Wednesday, February 26, 2014

Would You Paint a Room With Scented Wall Paint?

If there is one thing blogging has taught me about people, it is that smells and scents are an individual and highly opinionated thing.  It makes sense (har!) Scientists proved smell is the most powerful mnemonic trigger there is.



Trust me I get this. There are smells that I love such as lavender. There are other smells that make me gag. Wall paint is one of them. The scent of conventional paint reminds me of my parents in progress fixer upper house that I swore was such a pit when I first saw it I wasn't going to live there. Of course since I was a kid I had no choice and my parents and grandparents worked their butts off to transform the house into something I was proud to call home.

Even today as I paint our newly built condo, I do what I can to avoid the smell of conventional paint hanging around for weeks on end.

Low VOC paint in Hootenanny Green!

Fortunately, when I use  low VOC and primer, the smell is faint while I work with it and goes away the next day when the paint is dry. Let's not forget the whole better indoor air quality for the people who live here issue either.

I don't understand.
That's why I'm trying to give the benefit of doubt when a Facebook friend told me about Glade Paint Additive but I'm having a hard time. Apparently, it is a liquid you pour in a gallon of paint to make it smell air freshener.

I keep thinking, but WHY? 


Learn how I make natural air freshener spray here.
If you don't like the smell of conventional paint, wouldn't this be more expensive way to get a conventional paint wrapped in fake flower smell than paying a little bit more for low VOC paint that barely smells at all? Most paint and home improvement stores will color match if the low VOC paint doesn't come in the color of your favorite conventional paint brand's color.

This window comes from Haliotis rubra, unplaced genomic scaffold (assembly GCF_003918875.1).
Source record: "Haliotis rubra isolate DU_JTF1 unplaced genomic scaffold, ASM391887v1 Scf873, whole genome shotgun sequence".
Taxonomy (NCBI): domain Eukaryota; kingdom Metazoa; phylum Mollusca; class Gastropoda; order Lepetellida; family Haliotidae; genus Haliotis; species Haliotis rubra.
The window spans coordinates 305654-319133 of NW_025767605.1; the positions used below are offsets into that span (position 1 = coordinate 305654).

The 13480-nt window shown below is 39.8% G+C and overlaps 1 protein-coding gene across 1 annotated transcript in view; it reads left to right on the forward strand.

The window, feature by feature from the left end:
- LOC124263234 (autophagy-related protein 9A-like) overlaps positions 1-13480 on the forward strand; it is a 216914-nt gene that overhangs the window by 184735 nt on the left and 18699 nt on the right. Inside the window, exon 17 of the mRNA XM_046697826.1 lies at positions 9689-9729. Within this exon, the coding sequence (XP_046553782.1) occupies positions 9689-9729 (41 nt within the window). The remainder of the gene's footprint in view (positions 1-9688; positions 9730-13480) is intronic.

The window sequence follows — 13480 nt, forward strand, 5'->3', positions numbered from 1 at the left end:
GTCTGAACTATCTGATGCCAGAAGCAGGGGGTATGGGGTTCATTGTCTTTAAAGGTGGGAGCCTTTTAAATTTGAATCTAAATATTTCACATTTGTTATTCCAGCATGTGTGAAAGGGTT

What happens if you use too much and your room ends up smelling like a too sickly sweet version of Crazy Old Lady House? And for how long? They also don't say how long the smell is supposed to last.

They suggest using it on musty basement walls and such to cover the musty smell. Fair enough, dirty and musty smells make me gag too. However, experience teaches me that unless you fix the problem that is creating the smell in the first place, the smell will eventually bleed through no matter what you use to cover it up.

I'm not completely against scenting a room on occasion. I like to burn soy candles after dinner to clear cooking smells. Every bathroom in the house has a spray bottle of homemade air freshener spray for a quick clearing of uh, you know.

Maybe this me being a snobby green gal because the stuff I use is made from natural essential oils and extracts and I'm sure this paint additive is not?


I'm trying to be kind here and failing. What do you think? Would you paint a room with scented paint? Why or why not?

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